The blogger Mike Konczal has assembled a list of fiscal stimulus ideas incorporating conservative values. The list gains piquancy because it appears on the blog of the left-leaning Roosevelt Institute.
I can, quickly, come up with a set of conservative stimulus ideas on how to get the economy going again, but the wide range of these programs are missing from Romney's economics report. They aren't going to hire market monetarists to run the Federal Reserve. Mitt Romney just publicly said the Federal Reserve shouldn't go ahead with another round of quantitive easing . There isn't the argument that the government should just not collect taxes for a year or two with borrowing costs so low, which will also make it that much harder to raise taxes to Clinton-era rates afterwards. There's nothing in the paper about housing, even though one of Romney's advisors is well known for his mass refinancing program to help boost demand. And there's no conditional lending to states to prevent layoffs on the condition that they dismantle public sector unions, or privatize certain government services, or whatever.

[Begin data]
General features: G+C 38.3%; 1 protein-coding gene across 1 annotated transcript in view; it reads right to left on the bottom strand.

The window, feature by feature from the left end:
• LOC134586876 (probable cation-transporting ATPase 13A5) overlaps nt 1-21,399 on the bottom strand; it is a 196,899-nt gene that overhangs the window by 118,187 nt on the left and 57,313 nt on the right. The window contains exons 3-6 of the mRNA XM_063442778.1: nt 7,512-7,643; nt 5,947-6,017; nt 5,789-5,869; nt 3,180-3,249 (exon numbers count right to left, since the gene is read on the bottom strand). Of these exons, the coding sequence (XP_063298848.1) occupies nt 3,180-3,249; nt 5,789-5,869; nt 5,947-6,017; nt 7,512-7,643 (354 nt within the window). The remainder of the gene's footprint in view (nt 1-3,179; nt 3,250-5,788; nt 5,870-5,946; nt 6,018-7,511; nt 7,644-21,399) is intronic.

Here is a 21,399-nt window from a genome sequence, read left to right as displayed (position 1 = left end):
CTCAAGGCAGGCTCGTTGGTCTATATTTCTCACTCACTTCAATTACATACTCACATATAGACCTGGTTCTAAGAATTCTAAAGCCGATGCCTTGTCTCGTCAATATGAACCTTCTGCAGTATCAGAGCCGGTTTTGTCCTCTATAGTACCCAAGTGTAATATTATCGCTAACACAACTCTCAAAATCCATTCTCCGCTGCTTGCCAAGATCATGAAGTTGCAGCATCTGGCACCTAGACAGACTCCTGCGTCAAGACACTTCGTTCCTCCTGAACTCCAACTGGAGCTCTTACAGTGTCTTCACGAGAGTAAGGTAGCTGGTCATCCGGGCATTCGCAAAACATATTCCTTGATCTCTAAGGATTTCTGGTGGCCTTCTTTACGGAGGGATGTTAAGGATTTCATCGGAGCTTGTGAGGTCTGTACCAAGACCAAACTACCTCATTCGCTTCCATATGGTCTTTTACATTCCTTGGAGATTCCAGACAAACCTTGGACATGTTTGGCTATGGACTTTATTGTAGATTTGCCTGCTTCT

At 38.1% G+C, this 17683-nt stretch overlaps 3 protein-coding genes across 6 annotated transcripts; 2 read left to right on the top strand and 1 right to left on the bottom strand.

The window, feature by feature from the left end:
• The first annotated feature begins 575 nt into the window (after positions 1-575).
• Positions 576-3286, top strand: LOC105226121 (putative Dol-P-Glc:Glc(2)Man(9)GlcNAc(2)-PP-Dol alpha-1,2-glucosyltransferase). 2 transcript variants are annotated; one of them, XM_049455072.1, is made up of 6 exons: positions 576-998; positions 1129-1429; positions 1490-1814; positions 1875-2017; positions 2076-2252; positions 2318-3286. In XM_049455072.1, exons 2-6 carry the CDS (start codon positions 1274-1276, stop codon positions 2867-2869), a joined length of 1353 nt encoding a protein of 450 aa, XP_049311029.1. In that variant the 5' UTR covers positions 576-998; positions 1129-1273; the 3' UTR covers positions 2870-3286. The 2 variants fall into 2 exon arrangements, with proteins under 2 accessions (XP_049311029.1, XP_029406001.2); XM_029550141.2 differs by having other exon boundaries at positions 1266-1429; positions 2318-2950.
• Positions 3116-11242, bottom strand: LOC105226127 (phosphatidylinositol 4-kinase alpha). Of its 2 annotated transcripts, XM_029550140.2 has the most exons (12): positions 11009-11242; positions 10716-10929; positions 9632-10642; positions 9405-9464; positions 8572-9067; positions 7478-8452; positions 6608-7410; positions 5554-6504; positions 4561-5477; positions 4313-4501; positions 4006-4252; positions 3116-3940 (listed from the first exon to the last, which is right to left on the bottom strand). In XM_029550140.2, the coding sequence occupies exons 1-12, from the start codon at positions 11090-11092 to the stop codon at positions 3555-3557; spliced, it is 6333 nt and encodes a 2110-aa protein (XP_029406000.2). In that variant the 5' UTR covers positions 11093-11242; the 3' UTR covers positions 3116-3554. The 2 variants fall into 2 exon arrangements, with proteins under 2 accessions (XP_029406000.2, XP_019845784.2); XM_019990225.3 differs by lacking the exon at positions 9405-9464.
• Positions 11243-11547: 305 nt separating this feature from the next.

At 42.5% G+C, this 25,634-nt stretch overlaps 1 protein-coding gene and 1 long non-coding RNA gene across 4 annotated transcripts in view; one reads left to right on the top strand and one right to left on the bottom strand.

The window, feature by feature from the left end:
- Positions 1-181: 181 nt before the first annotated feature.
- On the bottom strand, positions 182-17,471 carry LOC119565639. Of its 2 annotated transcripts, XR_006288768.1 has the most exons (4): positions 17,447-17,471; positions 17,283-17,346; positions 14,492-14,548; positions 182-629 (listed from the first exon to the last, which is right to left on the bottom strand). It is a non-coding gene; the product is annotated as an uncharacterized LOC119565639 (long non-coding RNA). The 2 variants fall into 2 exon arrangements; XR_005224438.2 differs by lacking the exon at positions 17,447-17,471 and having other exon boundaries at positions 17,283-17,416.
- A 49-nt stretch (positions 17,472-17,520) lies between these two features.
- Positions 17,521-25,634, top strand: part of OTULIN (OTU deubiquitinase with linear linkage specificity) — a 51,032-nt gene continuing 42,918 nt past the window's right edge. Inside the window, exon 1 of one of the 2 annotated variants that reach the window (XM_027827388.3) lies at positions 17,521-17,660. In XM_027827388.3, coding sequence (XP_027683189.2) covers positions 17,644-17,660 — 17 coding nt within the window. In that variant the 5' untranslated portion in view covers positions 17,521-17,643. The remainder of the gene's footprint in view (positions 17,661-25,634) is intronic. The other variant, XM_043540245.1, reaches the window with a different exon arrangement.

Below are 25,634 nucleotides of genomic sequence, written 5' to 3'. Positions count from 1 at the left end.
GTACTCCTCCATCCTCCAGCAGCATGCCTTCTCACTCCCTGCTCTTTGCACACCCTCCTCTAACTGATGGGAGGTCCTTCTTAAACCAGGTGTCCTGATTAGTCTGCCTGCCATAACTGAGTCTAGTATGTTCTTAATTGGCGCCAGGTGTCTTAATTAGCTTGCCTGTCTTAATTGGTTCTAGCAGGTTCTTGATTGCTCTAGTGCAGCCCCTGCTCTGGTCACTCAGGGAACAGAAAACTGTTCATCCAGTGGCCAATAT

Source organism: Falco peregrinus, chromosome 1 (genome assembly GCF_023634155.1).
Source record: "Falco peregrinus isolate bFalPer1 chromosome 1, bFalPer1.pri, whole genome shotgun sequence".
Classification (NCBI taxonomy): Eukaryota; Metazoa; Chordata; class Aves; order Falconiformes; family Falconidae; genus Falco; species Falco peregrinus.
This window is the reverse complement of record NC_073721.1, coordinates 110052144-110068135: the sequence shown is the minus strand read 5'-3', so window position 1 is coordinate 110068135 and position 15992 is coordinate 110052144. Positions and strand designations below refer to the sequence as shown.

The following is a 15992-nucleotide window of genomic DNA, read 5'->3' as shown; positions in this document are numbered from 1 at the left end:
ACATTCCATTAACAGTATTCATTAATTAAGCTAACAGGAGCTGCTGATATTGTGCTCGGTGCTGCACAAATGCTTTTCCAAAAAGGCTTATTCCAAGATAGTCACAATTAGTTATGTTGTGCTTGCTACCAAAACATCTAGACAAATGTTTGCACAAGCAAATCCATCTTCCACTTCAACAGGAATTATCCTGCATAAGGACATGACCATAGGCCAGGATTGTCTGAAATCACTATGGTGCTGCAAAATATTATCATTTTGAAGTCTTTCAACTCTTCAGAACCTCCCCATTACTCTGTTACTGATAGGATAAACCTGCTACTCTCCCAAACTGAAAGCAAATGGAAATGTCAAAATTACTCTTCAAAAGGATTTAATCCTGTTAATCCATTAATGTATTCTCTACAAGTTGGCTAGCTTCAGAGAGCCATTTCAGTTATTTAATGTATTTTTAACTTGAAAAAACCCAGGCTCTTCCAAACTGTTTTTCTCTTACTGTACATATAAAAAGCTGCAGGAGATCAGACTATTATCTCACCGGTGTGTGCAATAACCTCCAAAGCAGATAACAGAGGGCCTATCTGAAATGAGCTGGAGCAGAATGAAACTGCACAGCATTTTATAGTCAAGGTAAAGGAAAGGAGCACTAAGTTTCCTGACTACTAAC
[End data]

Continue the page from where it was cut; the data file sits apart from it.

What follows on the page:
Yet, as Konczal points out, none of these ideas appear in the Romney platform. Even odder, none have gained much backing from any of the conservative think tanks whose job supposedly is to generate creative policy alternatives.
Instead, conservatives have locked themselves into a dead consensus in favor of the program developed by Bob Bartley and his friends on the editorial page of the Wall Street Journal almost 40 years ago: tax cuts, financial deregulation, and tight money. In an economic slump utterly different from anything experienced or foreseen by that editorial board, shouldn't almost $200 million a year of investment in conservative think tanks buy something new?